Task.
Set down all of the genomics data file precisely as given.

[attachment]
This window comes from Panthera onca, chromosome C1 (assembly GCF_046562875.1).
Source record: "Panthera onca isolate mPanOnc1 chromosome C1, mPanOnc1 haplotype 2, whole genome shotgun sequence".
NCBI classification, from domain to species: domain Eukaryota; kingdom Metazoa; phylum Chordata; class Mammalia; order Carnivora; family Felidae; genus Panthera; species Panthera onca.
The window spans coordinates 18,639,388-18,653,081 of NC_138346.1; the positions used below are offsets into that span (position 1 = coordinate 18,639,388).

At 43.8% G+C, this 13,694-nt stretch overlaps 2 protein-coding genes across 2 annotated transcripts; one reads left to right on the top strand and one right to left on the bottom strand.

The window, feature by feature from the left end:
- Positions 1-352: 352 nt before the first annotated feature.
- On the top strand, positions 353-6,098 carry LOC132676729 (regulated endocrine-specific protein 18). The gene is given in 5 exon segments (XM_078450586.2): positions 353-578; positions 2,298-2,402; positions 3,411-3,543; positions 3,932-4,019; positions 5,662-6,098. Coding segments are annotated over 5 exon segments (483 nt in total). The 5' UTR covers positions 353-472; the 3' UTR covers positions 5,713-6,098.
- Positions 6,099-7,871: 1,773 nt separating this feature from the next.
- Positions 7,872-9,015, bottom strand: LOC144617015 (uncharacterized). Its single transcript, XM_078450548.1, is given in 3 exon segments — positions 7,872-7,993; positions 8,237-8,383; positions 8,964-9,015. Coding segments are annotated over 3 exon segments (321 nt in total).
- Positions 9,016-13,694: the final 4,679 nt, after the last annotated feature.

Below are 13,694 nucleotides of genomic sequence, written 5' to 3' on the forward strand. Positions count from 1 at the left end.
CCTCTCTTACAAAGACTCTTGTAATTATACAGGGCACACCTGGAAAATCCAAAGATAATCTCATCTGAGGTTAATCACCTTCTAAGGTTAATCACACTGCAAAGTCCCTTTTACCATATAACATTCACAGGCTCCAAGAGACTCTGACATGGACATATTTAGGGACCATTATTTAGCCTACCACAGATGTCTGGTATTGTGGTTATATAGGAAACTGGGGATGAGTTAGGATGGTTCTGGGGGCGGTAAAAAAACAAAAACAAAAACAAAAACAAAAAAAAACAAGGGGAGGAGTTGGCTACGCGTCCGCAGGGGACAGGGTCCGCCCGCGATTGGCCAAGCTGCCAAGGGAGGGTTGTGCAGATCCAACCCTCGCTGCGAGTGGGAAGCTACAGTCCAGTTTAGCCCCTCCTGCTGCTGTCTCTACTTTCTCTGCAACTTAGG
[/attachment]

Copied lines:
This window comes from Panthera onca, chromosome C1 (assembly GCF_046562875.1).
Source record: "Panthera onca isolate mPanOnc1 chromosome C1, mPanOnc1 haplotype 2, whole genome shotgun sequence".
NCBI classification, from domain to species: domain Eukaryota; kingdom Metazoa; phylum Chordata; class Mammalia; order Carnivora; family Felidae; genus Panthera; species Panthera onca.
The window spans coordinates 18,639,388-18,653,081 of NC_138346.1; the positions used below are offsets into that span (position 1 = coordinate 18,639,388).

At 43.8% G+C, this 13,694-nt stretch overlaps 2 protein-coding genes across 2 annotated transcripts; one reads left to right on the top strand and one right to left on the bottom strand.

The window, feature by feature from the left end:
- Positions 1-352: 352 nt before the first annotated feature.
- On the top strand, positions 353-6,098 carry LOC132676729 (regulated endocrine-specific protein 18). The gene is given in 5 exon segments (XM_078450586.2): positions 353-578; positions 2,298-2,402; positions 3,411-3,543; positions 3,932-4,019; positions 5,662-6,098. Coding segments are annotated over 5 exon segments (483 nt in total). The 5' UTR covers positions 353-472; the 3' UTR covers positions 5,713-6,098.
- Positions 6,099-7,871: 1,773 nt separating this feature from the next.
- Positions 7,872-9,015, bottom strand: LOC144617015 (uncharacterized). Its single transcript, XM_078450548.1, is given in 3 exon segments — positions 7,872-7,993; positions 8,237-8,383; positions 8,964-9,015. Coding segments are annotated over 3 exon segments (321 nt in total).
- Positions 9,016-13,694: the final 4,679 nt, after the last annotated feature.

Below are 13,694 nucleotides of genomic sequence, written 5' to 3' on the forward strand. Positions count from 1 at the left end.
CCTCTCTTACAAAGACTCTTGTAATTATACAGGGCACACCTGGAAAATCCAAAGATAATCTCATCTGAGGTTAATCACCTTCTAAGGTTAATCACACTGCAAAGTCCCTTTTACCATATAACATTCACAGGCTCCAAGAGACTCTGACATGGACATATTTAGGGACCATTATTTAGCCTACCACAGATGTCTGGTATTGTGGTTATATAGGAAACTGGGGATGAGTTAGGATGGTTCTGGGGGCGGTAAAAAAACAAAAACAAAAACAAAAACAAAAAAAAACAAGGGGAGGAGTTGGCTACGCGTCCGCAGGGGACAGGGTCCGCCCGCGATTGGCCAAGCTGCCAAGGGAGGGTTGTGCAGATCCAACCCTCGCTGCGAGTGGGAAGCTACAGTCCAGTTTAGCCCCTCCTGCTGCTGTCTCTACTTTCTCTGCAACTTAGG